• Do not store or transport sensitive CSN information on laptops or USB drives.  Use the appropriate CSN network drives or systems instead.  This is especially an issue with small USB flash drives as these devices are easily lost.
  • If you access CSN email using a smart phone, create a code to prevent anyone from accessing your phone and email messages. 

Use secure access tools

  • Login to your CSN VPN (Virtual Private Network) account to access college computer or server systems securely.  If you do not have a CSN VPN account you can contact the help desk at www.csn.edu/helpdesk to get one.
  • If you use a personal computer to access CSN information or data, install updated antivirus software and set the computer to automatically use Windows Update or Apple Software update.  Hackers may use your personal computer to gain access to CSN information systems if it is not protected.

For more information on cyber security visit the OTS Newsletter at http://blog.csn.edu/ots/. 

Questions from Faculty and Staff Members: 

“How many students are enrolled this semester?”

Our official census date was Oct. 15. CSN has a 36,579 student headcount this semester, a 0.2% decrease from last fall. As for FTE, CSN has 19,140.90, a 1.3% increase from last fall, indicating more students are taking more credits. We suspected the new payment due date on June 1 and the slow stabilization of the economy nationwide (although it’s hard to see evidence of that here) would diminish the robust enrollment growth that CSN experienced in 2008, 2009 and 2010. The Great Recession likely gave CSN an artificial bump in enrollment as people lost their jobs and came back to school for new skills. 

We are not alone in this. Based on enrollment data from this spring, community colleges across the nation are down in enrollment by an average of 1 percent. 

“What are the President’s Forums?”

As you know, we have multiple heritage months throughout the academic year.  We start the academic year with Hispanic Heritage month, LGBTQ in October, followed by Native American Heritage Month and International Education Week in November, Black History Month in February, Women’s History Month in March and Asian/Pacific Islander Month in April.  In the past, the heritage months have included some wonderful cultural awareness events. In 2012, I added a President’s Forum on Student Success, a targeted discussion of how we can help students of these cohorts succeed.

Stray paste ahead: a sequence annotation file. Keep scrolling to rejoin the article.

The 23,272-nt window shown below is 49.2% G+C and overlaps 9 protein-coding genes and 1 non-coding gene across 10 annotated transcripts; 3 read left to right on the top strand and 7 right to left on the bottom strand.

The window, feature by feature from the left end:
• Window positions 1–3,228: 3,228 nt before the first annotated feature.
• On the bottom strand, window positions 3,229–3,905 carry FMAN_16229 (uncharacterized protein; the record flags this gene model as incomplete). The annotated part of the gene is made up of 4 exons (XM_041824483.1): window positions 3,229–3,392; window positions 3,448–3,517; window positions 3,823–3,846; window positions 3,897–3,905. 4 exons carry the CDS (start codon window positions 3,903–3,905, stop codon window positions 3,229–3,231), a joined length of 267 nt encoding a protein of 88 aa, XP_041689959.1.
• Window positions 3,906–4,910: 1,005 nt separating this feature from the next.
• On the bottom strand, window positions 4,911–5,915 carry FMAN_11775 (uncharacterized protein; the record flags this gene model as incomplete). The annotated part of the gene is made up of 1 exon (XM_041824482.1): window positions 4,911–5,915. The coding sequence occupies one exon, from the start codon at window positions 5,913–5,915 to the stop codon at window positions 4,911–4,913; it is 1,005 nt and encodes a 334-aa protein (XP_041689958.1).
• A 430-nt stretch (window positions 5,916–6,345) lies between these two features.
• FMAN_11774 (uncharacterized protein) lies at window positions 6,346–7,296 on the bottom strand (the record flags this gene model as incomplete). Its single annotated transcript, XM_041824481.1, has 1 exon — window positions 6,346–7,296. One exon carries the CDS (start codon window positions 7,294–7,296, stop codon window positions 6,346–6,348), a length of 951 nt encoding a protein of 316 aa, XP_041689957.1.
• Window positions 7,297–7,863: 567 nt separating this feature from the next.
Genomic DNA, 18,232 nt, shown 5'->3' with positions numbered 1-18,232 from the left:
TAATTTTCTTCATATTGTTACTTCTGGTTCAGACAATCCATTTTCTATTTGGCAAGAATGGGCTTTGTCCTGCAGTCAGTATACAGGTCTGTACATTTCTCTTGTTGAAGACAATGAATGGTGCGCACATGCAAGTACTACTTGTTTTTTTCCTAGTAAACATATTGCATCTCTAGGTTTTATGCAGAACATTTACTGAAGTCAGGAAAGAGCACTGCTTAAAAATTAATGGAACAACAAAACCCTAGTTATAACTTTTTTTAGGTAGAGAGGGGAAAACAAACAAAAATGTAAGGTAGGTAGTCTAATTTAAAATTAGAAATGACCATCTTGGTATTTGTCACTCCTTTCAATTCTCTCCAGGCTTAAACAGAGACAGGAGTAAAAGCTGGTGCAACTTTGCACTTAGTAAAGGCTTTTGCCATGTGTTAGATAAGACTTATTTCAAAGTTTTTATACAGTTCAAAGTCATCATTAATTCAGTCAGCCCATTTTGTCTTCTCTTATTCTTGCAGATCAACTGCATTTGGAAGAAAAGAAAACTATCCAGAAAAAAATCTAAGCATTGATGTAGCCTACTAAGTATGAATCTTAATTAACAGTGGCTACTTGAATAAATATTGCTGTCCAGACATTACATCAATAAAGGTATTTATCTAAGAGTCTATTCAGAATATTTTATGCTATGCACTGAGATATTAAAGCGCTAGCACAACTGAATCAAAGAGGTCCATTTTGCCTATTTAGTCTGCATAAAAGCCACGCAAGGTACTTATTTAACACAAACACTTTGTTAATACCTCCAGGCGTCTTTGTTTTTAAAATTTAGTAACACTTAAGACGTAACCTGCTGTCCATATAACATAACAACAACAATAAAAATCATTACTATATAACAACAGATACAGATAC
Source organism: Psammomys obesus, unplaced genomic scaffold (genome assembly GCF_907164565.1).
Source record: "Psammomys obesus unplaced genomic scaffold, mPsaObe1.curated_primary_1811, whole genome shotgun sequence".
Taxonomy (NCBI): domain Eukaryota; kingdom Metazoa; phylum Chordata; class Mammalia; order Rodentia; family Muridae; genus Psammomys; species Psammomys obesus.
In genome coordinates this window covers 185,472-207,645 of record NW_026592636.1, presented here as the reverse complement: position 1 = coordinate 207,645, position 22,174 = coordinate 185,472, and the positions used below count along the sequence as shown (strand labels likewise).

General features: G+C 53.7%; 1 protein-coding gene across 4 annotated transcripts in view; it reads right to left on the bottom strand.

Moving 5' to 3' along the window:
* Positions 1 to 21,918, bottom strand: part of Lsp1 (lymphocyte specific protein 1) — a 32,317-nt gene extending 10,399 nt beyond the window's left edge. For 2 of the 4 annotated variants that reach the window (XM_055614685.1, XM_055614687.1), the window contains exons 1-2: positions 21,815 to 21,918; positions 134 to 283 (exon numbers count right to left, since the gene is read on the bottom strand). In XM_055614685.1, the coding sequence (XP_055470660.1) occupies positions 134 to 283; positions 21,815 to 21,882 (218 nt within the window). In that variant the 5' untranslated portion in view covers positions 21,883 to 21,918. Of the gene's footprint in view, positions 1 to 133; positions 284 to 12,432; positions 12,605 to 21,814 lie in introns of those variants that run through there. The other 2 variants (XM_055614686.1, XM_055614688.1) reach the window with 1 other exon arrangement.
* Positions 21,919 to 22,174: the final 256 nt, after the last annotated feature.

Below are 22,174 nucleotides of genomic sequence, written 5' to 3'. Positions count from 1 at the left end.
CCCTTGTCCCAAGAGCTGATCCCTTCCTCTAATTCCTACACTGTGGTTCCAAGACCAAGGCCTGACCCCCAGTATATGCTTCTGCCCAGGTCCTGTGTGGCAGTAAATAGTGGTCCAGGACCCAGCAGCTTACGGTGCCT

Tomorrow, Oct. 23, the President’s Forum on LGBTQ issues will take place at 2:30 p.m. at the Charleston campus. 

The following is an example of the questions we should begin to ask ourselves: 

  • Nationally, we are losing many Hispanic and African-American males.  They are dropping out of education.  What are they doing?  How can we help them stay engaged?
  • In Nevada, Asian students are generally well prepared for higher education, but although we offer scholarships and match financial aid, these students are leaving the state in large numbers.  How can we help them stay, get their education here and contribute to Nevada?
  • Urban and rural Native Americans have unique learning challenges.  How can we help them more effectively?
  • Women, particularly single mothers, have unique needs.  Can we package our financial aid to better help them attend full-time or create more flexible course schedules that meet their needs? 

The idea is to discuss internally, among our faculty and staff, ways we can help students be more successful.  The format is straight forward:  a review of our data by the IR staff followed by a panel discussion and interaction with the audience. I hope you will participate in each of these. 

“How can we have input into facilities decisions on the campuses?”

Sherri Payne, Associate Vice President for Facilities, supports a campus improvement committee for each campus.  Sherri meets with committee representatives to share improvement and renovation plans and invite suggestions from faculty and staff who work at the respective campus.  Please contact her office for more details. 

“What is the Performance Pool?”

Following the 2013 legislative session, the state funding formula for Nevada’s public colleges and universities changed. We are now largely funded based on student course completion. But each year we have to earn a growing percentage of our state funding by meeting certain benchmarks established by the state that are related to graduation and transfer rates. Last year, this comprised 5% of our budget and next year it will be 10%, increasing each year until 20% of our budget is funded this way. I would also note that last year, CSN exceeded its benchmarks by 108%. Many public colleges around the country are now being funded this way. 

At the Board of Regents’ special committee meeting today, Chair Kevin Page announced the creation of a special committee to review the performance pool metrics going forward. 

Best regards to all. 

–Mike Richards